WAUKESHA COUNTY -- Should a teen charged in connection with a violent crime face adult punishment? That was the question that was addressed in court in Waukesha County Wednesday, May 27th -- as a hearing continued for Anissa Weier -- one of two charged in connection with the so-called “Slenderman” stabbing. Weier's lawyers say she's too young to be charged and punished as an adult. They're trying to get her case moved to children's court.
Testimony for the defense and prosecution rested shortly after 2:00 p.m. Wednesday. A judge will decide at a later date whether Weier will be tried in juvenile or adult court.
In court on Wednesday, there was a lot of testimony relating to the brain development of young people and testimony about Weier's mindset at the time this alleged crime happened.
"Seeds of this delusion still exist in your client now. Not as full-blown, but I think there are seeds that need to be addressed," Antoinette Kavanaugh, a forensic psychologist said.
13-year-old Weier and 13-year-old Morgan Geyser are accused of stabbing their then 12-year-old friend 19 times — leaving her for dead in the woods in Waukesha in an attempt to please the fictional character “Slenderman.” They are charged with attempted first-degree intentional homicide. In adult court, that could mean up to 65 years in prison.
In court Tuesday, as Weier's hearing began, a lawyer for Weier worked to get the case moved to juvenile court. The charge would carry a lesser penalty of around 12 years behind bars.
Weier’s attorney says her then 12-year-old brain wasn’t developed as it relates to impulse control.
“Anissa is still at least five years away from the earliest point at which science tells us the brain typically reaches maturity,” Joseph Smith Jr. said.
Kavanaugh, a forensic psychologist, testified Wednesday that Weier should be in children's court -- saying she would not receive the treatment she needs if this case stays in adult court.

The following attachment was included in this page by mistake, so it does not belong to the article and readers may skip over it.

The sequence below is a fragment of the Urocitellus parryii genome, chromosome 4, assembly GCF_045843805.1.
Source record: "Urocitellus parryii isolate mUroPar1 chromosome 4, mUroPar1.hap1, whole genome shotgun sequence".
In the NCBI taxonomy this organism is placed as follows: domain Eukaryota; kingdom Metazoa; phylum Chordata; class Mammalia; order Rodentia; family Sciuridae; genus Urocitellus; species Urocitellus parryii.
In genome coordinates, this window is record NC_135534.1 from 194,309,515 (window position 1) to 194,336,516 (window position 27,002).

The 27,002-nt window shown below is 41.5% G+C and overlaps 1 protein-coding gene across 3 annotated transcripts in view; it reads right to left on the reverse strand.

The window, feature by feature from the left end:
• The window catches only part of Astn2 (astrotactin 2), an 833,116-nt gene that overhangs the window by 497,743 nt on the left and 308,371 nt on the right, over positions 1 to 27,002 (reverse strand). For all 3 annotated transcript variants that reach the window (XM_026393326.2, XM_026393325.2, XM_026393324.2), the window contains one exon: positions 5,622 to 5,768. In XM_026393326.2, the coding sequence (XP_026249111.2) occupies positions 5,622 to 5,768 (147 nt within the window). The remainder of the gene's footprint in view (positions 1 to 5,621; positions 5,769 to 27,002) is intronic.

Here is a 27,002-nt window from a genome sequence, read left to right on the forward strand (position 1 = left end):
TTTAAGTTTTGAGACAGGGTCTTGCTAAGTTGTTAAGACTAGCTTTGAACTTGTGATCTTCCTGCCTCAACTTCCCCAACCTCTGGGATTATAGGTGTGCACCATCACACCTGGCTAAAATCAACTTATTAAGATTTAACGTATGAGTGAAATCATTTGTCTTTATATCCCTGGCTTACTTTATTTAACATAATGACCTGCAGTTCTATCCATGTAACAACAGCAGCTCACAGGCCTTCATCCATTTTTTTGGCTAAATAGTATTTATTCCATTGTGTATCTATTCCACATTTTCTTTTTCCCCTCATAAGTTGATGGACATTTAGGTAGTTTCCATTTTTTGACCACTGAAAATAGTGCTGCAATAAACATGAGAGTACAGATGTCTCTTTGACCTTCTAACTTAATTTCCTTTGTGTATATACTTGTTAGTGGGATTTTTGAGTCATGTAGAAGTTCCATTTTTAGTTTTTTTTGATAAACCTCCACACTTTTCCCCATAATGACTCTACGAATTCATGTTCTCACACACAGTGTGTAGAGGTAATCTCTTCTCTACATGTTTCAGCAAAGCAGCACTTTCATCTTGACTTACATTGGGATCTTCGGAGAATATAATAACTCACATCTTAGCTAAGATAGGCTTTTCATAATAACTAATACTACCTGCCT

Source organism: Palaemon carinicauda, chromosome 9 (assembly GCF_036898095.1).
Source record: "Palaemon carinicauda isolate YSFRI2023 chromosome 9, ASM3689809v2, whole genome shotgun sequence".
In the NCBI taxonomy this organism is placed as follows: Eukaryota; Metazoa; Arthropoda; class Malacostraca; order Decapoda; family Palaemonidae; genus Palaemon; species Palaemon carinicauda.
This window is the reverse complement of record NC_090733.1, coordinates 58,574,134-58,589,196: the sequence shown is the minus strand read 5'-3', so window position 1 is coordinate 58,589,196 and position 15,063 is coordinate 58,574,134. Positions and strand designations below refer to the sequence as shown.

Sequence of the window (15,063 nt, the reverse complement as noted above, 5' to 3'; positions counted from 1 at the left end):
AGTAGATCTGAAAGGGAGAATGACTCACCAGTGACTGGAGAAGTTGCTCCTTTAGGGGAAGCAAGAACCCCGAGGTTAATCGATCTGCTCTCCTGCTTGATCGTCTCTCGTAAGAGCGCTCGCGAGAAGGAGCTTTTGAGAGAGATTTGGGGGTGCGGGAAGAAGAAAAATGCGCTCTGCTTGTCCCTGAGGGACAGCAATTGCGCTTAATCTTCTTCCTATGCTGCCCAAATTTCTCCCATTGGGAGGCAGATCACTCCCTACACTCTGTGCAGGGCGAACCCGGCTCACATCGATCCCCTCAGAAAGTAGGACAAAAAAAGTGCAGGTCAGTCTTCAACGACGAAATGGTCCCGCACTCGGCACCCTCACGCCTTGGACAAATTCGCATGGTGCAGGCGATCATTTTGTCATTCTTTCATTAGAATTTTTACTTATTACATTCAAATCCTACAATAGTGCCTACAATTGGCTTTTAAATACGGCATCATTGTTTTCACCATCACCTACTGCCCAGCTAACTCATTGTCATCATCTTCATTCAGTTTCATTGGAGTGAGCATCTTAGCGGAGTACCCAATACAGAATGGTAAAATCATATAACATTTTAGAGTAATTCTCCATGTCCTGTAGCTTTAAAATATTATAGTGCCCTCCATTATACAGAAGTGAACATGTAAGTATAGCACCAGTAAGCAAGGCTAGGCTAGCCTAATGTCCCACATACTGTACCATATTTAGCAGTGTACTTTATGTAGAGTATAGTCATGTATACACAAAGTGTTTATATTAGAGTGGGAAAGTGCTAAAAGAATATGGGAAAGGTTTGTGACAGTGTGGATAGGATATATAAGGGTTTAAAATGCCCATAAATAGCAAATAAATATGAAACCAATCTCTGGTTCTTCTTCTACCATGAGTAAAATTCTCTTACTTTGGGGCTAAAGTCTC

Weier has been locked up in the Washington County secure detention facility — a place with bars, pods and little mental health counseling. Supervisors say she is doing well in school there, but she has shown signs of distress.
FOX6 News has learned Weier had at one time been on suicide watch — and was bullied by others. She apparently only saw a counselor at the Washington County secure detention facility after she was cleared from suicide watch. Officials also say Weier can have no physical contact with her parents or siblings — and that no other child has stayed in that facility as long as Weier. The average stay is roughly 30 days.
“One time she had an emotional breakdown,” Weier's lawyer, Joseph Smith Jr. said.
Also providing testimony was an administrator for Copper Lake Juvenile Institution, where Weier would presumably go if found guilty of the crime -- whether charged as a juvenile or an adult.
In the juvenile system, Weier would no longer be under court supervision. If in the adult system, when she turned 18, the next transfer would be to Taycheedah.
In closing arguments, one of Weier's lawyers says a case like this has to be treated as a unique, individual case.
"This is a young lady who has intellectual capacity. She would be someone who would benefit from the juvenile system, and the adult they give back, the young adult they'd give back, would be someone who would benefit society," Weier's lawyer Maura MacMahon said.
The prosecutor disagreed, and will submit his arguments in writing.
Testimony and recorded interviews with both girls have shown Morgan Geyser to be schizophrenic and Anissa Weier to be afraid Slenderman would kill her family if she did not kill her friend.
In March 2015, the girls’ lawyers told the judge there are mitigating circumstances — facts that should lessen the crime.
Geyser’s hearing is set for June.
The judge will issue his decision on August 10th.
There is a motion challenging the Wisconsin law which allows a child so young to be charged as an adult. The defense calls it cruel and unusual. The Attorney General may have a chance to weigh in on that.